Modern History Sourcebook:
On Ritual Murder in India, 1829
India was progressively occupied by the British, through the
agency of the East India Company, throughout the 18th century.
The company was directed by the government. The British, unlike
earlier colonizers in the Americas, decided to practice religious
toleration for their new Islamic and Hindu subjects.
This lead to a conflict: some Indian religious customs outraged
the British - for instance neonatal infantacide. But the most
contentious issue was sati (or suttee), the custom whereby
widows would burn themselves on their husband's funeral pyre.
By the 1820s the East India Company, which had not intervened,
had come to the conclusion that sati was not only repulsive
but was not necessarily voluntary. There were reports of women
being forced to burn themselves, or of being tied to the pyres.
William Bentinck, Governor-General of the company from 1828, her
addresses the issue of whether to intervene.
This is a very complex issue for those who argue "human
rights" are "western" ideals, and not universal.
What should the British have done in this situation?
Whether the question be to continue or to discontinue the practice
of sati, the decision is equally surrounded by an awful
responsibility. To consent to the consignment year after year
of hundreds of innocent victims to a cruel and untimely end, when
the power exists of preventing it, is a predicament which no conscience
can contemplate without horror. But, on the other hand, if heretofore
received opinions are to be considered of any value, to put to
hazard by a contrary course the very safety of the British Empire
in India, and to extinguish at once all hopes of those great improvements-affecting
the condition not of hundreds and thousands but of millions-which
can only be expected from the continuance of our supremacy, is
an alternative which even in the light of humanity itself may
be considered as a still greater evil. It is upon this first and
highest consideration alone, the good of mankind, that the tolerance
of this inhuman and impious rite can in my opinion be justified
on the part of the government of a civilized nation. While the
solution of this question is appalling from the unparalleled magnitude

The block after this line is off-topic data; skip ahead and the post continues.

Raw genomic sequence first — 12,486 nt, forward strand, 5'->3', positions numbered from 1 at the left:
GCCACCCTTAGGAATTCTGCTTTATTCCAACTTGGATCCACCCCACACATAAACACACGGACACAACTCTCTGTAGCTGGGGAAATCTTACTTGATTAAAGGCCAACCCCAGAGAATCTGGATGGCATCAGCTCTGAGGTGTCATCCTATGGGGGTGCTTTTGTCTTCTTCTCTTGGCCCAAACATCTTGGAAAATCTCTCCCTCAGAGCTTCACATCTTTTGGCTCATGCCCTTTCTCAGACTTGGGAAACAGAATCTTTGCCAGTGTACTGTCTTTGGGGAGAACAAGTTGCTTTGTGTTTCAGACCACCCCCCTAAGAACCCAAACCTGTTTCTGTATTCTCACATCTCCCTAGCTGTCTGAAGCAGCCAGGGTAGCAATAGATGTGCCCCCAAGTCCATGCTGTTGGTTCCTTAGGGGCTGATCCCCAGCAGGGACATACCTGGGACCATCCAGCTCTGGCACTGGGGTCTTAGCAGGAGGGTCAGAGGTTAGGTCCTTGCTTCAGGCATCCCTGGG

of its possible results, the considerations belonging to it are
such as to make even the stoutest mind distrust its decision.
On the one side, Religion, Humanity, under the most appalling
form, as well as vanity and ambition-in short, all the most powerful
influences over the human heart-are arrayed to bias and mislead
the judgment. On the other side, the sanction of countless ages,
the example of all the Mussulman conquerors, the unanimous concurrence
in the same policy of our own most able rulers, together with
the universal veneration of the people, seem authoritatively to
forbid, both to feeling and to reason, any interference in the
exercise of their natural prerogative. In venturing to be the
first to deviate from this practice it becomes me to show that
nothing has been yielded to feeling, but that reason, and reason
alone, has governed the decision.
. . . So far from being chargeable with political rashness, as
this departure from an established policy might infer, I hope
to be able so completely to prove the safety of the measures as
even to render unnecessary any calculation of the degree of risk
which for the attainment of so great a benefit might wisely and
justly be incurred.... With the firm undoubting conviction entertained
upon this question, I should be guilty of little short of the
crime of multiplied murder if I could hesitate in the performance
of this solemn obligation. I have been already stung with this
feeling. Every day's delay adds a victim to the dreadful list,
which might perhaps have been prevented by a more early submission
of the present question. . .
. . . When we had powerful neighbours and had greater reason to
doubt our own security, expediency might recommend an indirect
and more cautious proceeding, but now that we are supreme my opinion
is decidedly in favour of an open, avowed, and general prohibition,
resting altogether UpOll the moral goodness of the act and our
power to enforce it; and so decided is my feeling against any
half measure that, were I not convinced of the safety of total
abolition, I certainly should have advised the cessation of all
Of all those who have given their advice against the abolition
of the rite, and have described the ill effects likely to ensue
from it, there is no one to whom I am disposed to pay greater
deference than Mr. Horace Wilson. I purposely select his opinion
because, independently of his vast knowledge of Oriental literature,
it has fallen to his lot, as secretary to the Hindu College, and
possessing the general esteem both of the parents and of the youths,
to have more confidential intercourse with natives of all classes
than any man in India. While his opportunity of obtaining information
has been great beyond all others, his talents and judgement enable